Japan's High Technology Industries: Lessons and Limitations of Industrial Policy

By Larry Meissner; Hugh Patrick | Go to book overview

Introduction

High technology industries, industrial policy, and the Japanese economy are individually important topics of scholarly interest and public policy consideration in the United States. Japanese industrial policies toward high technology industries—the fusion of these three topics—has produced a new, qualitatively different subject of deep concern, both intellectually and in terms of U.S. public policy debate and formulation, which has at times resulted in more heat than light. This book aims to provide a careful, objective analysis and evaluation of Japanese high technology industrial policy and assess its relevance for the United States.

Is Japanese high technology industrial policy a model for the United States to emulate? Is it an "unfair" application of government policy by the Japanese? "Fairness" is a murky concept in international economics and even in the politics of the international system. Even if Japan is not deemed to be behaving unfairly, does its industrial policy behavior require a special American response if the United States is to restore competitiveness in its own and world markets? Is Japanese industrial policy in its actual practice in fact very effective? And if it was effective earlier, will it continue to be in the new circumstances of the 1980s? What are the Japanese government's industrial policies toward high tech industries, what resources are involved, and how successful will the policies be? What can America learn from the Japanese experience? Many views abound, as do American stereotypes of the Japanese system of industrial policy and its effectiveness.

American policy interest in Japanese industrial policy for high technology industries heats up and cools down, depending on the current status of both the domestic industrial policy debate and the economic relationship between the United States and Japan. However, the underlying economic and public policy issues are long term and profound in nature. They strike at the heart of concerns in all advanced industrial democracies as to the proper role of government in the marketplace: how and whether the political economy of government involvement results in more, or in less, efficient allocation of resources over time, and the extent to which government policy can fine-tune the supply side of the economy by sector‐ specific industrial policies, to note two of the central issues underlying the industrial policy debate.

To understand the nature of Japanese high technology policy in the new circumstances of the 1980s and beyond, and to assess its relevance for

-ix-

Notes for this page

Add a new note
If you are trying to select text to create highlights or citations, remember that you must now click or tap on the first word, and then click or tap on the last word.
One moment ...
Default project is now your active project.
Project items
Notes
Cite this page

Cited page

Style
Citations are available only to our active members.
Buy instant access to cite pages or passages in MLA 8, MLA 7, APA and Chicago citation styles.

(Einhorn, 1992, p. 25)

(Einhorn 25)

(Einhorn 25)

1. Lois J. Einhorn, Abraham Lincoln, the Orator: Penetrating the Lincoln Legend (Westport, CT: Greenwood Press, 1992), 25, http://www.questia.com/read/27419298.

Note: primary sources have slightly different requirements for citation. Please see these guidelines for more information.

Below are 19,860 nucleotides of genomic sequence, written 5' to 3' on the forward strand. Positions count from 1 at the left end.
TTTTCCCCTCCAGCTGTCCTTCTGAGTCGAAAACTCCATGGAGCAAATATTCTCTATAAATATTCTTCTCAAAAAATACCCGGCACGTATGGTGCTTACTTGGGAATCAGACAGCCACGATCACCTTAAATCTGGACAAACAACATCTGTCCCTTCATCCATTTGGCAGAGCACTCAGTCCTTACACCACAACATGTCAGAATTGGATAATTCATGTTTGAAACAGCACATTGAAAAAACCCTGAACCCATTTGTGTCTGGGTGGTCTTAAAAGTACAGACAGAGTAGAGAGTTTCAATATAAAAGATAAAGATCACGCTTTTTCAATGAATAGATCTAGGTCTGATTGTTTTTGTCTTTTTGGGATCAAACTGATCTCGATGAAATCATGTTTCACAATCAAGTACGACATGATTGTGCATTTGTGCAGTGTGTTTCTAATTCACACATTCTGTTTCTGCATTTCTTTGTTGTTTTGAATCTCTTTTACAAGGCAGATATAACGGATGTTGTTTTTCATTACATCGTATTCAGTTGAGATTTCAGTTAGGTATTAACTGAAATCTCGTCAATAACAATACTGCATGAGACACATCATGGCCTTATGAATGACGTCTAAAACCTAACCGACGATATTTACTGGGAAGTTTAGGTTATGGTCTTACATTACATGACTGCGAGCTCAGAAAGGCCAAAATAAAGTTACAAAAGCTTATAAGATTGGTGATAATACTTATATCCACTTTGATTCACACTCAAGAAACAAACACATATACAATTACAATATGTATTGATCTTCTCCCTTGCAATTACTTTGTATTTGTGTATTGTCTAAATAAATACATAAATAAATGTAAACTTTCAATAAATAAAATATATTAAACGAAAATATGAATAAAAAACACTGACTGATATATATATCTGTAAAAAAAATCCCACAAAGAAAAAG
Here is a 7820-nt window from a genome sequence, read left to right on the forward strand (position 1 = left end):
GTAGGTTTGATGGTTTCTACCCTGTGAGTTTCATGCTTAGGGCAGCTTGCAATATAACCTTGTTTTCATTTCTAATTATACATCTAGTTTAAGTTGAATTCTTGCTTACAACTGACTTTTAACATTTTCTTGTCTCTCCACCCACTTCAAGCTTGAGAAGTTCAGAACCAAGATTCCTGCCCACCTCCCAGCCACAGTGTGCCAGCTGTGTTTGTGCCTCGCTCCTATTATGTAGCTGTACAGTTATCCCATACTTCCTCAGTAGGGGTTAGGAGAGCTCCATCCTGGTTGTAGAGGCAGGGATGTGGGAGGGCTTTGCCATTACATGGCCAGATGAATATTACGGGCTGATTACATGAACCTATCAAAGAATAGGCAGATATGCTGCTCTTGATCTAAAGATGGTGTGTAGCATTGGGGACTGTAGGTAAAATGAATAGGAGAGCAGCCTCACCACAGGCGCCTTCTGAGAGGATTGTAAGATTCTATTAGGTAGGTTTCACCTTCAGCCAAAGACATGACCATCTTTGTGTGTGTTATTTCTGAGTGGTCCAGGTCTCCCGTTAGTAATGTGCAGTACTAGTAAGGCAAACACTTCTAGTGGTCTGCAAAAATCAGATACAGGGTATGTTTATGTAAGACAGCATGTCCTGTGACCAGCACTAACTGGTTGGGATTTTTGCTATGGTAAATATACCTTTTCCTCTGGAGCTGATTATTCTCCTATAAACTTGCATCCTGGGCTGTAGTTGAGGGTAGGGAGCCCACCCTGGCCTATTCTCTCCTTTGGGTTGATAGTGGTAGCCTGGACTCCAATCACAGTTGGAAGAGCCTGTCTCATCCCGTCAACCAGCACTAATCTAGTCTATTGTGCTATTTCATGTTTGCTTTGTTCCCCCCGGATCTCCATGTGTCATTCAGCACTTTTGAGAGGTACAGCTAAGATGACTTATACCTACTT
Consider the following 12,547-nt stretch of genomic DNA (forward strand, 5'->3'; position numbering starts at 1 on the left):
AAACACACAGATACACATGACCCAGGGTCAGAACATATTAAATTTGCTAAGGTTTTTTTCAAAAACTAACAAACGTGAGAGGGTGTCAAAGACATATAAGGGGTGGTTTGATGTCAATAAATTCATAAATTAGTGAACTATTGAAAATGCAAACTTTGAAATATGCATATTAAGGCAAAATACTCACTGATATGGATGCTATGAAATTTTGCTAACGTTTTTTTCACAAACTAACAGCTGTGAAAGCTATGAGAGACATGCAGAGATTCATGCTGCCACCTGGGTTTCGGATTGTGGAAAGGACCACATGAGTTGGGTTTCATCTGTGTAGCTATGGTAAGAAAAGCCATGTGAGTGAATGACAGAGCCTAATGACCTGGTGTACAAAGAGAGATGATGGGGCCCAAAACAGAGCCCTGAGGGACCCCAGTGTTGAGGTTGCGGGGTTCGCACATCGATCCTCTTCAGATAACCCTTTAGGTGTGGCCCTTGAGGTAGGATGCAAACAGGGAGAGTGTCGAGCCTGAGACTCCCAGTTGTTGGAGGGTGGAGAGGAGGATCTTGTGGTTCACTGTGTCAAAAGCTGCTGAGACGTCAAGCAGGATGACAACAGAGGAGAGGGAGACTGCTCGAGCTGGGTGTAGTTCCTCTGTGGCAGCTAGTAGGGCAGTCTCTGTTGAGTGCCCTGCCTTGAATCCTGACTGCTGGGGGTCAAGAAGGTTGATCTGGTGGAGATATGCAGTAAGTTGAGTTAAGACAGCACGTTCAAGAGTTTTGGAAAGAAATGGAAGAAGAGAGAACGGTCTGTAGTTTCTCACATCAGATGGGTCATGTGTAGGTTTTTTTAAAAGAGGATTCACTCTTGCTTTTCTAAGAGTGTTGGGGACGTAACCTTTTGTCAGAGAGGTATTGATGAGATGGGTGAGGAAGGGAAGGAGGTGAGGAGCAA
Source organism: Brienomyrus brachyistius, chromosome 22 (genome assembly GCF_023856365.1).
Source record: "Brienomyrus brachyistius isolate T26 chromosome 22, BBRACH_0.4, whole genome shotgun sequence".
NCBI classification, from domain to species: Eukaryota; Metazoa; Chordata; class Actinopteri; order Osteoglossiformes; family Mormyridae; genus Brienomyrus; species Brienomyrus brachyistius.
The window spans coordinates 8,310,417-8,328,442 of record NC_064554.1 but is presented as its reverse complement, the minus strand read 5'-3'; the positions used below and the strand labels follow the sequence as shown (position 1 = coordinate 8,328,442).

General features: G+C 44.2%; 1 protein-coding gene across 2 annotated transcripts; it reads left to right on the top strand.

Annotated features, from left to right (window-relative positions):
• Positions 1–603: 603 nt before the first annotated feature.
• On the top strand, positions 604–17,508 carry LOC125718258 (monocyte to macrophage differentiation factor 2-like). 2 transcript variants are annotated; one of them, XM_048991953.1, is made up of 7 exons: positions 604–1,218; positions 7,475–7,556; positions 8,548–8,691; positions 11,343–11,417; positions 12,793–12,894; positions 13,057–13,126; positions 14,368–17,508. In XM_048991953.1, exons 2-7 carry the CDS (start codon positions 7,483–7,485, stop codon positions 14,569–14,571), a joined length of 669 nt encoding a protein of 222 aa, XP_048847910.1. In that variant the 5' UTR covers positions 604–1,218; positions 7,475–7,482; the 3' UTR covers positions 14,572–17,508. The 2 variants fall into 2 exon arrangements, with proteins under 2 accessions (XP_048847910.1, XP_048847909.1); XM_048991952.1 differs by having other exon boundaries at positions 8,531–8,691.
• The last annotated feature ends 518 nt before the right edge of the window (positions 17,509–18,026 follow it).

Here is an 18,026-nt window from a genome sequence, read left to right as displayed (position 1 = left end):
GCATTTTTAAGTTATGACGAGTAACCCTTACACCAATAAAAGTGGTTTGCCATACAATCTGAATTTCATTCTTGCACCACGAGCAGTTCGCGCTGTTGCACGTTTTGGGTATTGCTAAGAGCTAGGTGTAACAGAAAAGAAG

Cited page

Bookmark this page
Japan's High Technology Industries: Lessons and Limitations of Industrial Policy
Table of contents

Table of contents

Settings

Settings

Typeface
Text size Smaller Larger Reset View mode
Search within

Search within this book

Look up

Look up a word

  • Dictionary
  • Thesaurus
Please submit a word or phrase above.
Print this page

Print this page

Why can't I print more than one page at a time?

Help
Full screen
Items saved from this book
  • Bookmarks
  • Highlights & Notes
  • Citations
/ 277

matching results for page

    Questia reader help

    How to highlight and cite specific passages

    1. Click or tap the first word you want to select.
    2. Click or tap the last word you want to select, and you’ll see everything in between get selected.
    3. You’ll then get a menu of options like creating a highlight or a citation from that passage of text.

    OK, got it!

    Cited passage

    Style
    Citations are available only to our active members.
    Buy instant access to cite pages or passages in MLA 8, MLA 7, APA and Chicago citation styles.

    "Portraying himself as an honest, ordinary person helped Lincoln identify with his audiences." (Einhorn, 1992, p. 25).

    "Portraying himself as an honest, ordinary person helped Lincoln identify with his audiences." (Einhorn 25)

    "Portraying himself as an honest, ordinary person helped Lincoln identify with his audiences." (Einhorn 25)

    "Portraying himself as an honest, ordinary person helped Lincoln identify with his audiences."1

    1. Lois J. Einhorn, Abraham Lincoln, the Orator: Penetrating the Lincoln Legend (Westport, CT: Greenwood Press, 1992), 25, http://www.questia.com/read/27419298.

    Cited passage

    Thanks for trying Questia!

    Please continue trying out our research tools, but please note, full functionality is available only to our active members.

    Your work will be lost once you leave this Web page.

    Buy instant access to save your work.

    Already a member? Log in now.

    Search by... Author
    Show... All Results Primary Sources Peer-reviewed

    Oops!

    An unknown error has occurred. Please click the button below to reload the page. If the problem persists, please try again in a little while.